Garbage cans, shovels and even mice can damage wiring closer to the photo eyes. Since the wiring is low voltage, small electrical signals can cause the opener to run. The opener's logic board or the motor unit itself may be to blame when the door starts to descend on its own. Like your travel down setting, your garage door opener's limit switch governs where your door stops when raised or lowered.
The limit switch needs only a flathead screwdriver if the garage door isn't staying open or closed. LiftMaster has a resource that explains how to change a limit switch.
Universal garage door remote controllers can work on many openers. When the opener makes a humming noise when prompted but won't open, it's a common mistake. A new opener is often the only way around a stripped gear. Manual activation is the only way to use the door. The replacement of your opener should be done by a garage door service professional. If your house mate hits the remote button while you're working, you won't lose a finger.
It can be caused by pressure and natural wear and tear. If your garage door is malfunctioning, call a service to have the tracks replaced. The shut reverse, where the door closes and then comes back up, is a wackier malfunction that occurs with some doors. Problems like this are caused by a misadjusted limit setting on the opener. A dead transmitter remote is a small problem but a common reason your garage door won't open often.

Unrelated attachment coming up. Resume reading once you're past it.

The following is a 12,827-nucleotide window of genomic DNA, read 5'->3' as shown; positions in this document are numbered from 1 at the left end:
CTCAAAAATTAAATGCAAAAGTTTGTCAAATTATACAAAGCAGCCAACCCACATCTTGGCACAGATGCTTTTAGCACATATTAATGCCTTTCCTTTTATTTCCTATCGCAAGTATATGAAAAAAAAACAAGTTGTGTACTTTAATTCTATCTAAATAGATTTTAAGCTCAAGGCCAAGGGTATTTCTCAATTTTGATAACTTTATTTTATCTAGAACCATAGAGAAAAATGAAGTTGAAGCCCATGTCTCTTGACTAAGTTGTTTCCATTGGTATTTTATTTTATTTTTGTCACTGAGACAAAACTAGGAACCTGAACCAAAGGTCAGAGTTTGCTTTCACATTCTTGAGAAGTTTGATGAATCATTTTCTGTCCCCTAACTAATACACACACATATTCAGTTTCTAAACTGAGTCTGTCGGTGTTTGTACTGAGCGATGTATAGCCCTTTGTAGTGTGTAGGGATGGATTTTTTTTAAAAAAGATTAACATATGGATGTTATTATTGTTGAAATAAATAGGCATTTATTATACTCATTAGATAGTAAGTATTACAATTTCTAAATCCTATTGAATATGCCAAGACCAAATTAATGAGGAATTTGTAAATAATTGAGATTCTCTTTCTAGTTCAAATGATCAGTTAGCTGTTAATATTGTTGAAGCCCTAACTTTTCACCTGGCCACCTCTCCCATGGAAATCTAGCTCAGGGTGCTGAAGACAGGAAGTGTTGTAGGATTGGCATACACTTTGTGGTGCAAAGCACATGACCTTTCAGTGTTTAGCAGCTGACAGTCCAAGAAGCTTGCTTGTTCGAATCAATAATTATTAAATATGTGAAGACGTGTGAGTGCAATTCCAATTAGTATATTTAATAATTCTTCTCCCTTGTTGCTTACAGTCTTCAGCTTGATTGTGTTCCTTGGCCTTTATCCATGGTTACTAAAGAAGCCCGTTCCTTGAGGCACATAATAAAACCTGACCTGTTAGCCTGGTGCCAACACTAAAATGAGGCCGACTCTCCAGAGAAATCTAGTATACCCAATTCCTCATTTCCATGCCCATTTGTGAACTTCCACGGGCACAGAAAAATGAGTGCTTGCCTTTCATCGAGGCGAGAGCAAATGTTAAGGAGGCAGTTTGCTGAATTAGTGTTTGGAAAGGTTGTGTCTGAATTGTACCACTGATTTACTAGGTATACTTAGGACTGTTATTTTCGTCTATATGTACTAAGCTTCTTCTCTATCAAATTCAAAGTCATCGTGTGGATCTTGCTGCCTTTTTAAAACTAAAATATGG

You can replace the batteries if the garage door remote doesn't work. An electrical surge, even a small one, can cause a breaker to trip. If the breaker that powers your garage isn't in the "On" position, it's time to check your home's breaker panel.
When the garage door keeps going back up when you try to close it, it's a problem. The logic board in your garage door is similar to the logic board in a computer. The logic board is the brain of the garage door opener and can wear out over time.
You should check the wall panel near the entrance of your home to make sure that it has been corrected. The open and closed limit settings are found on most garage doors. When the garage door is completely open and when it is completely closed, these settings tell you how far up the track you can go. The garage door stops when it reaches the open or closed limit. If your garage door opens by itself after you close it, you may have to change your closed limit settings. If the settings are too high, the opener will think that a door has closed too early when it touches the ground, and will mistake it for an obstruction.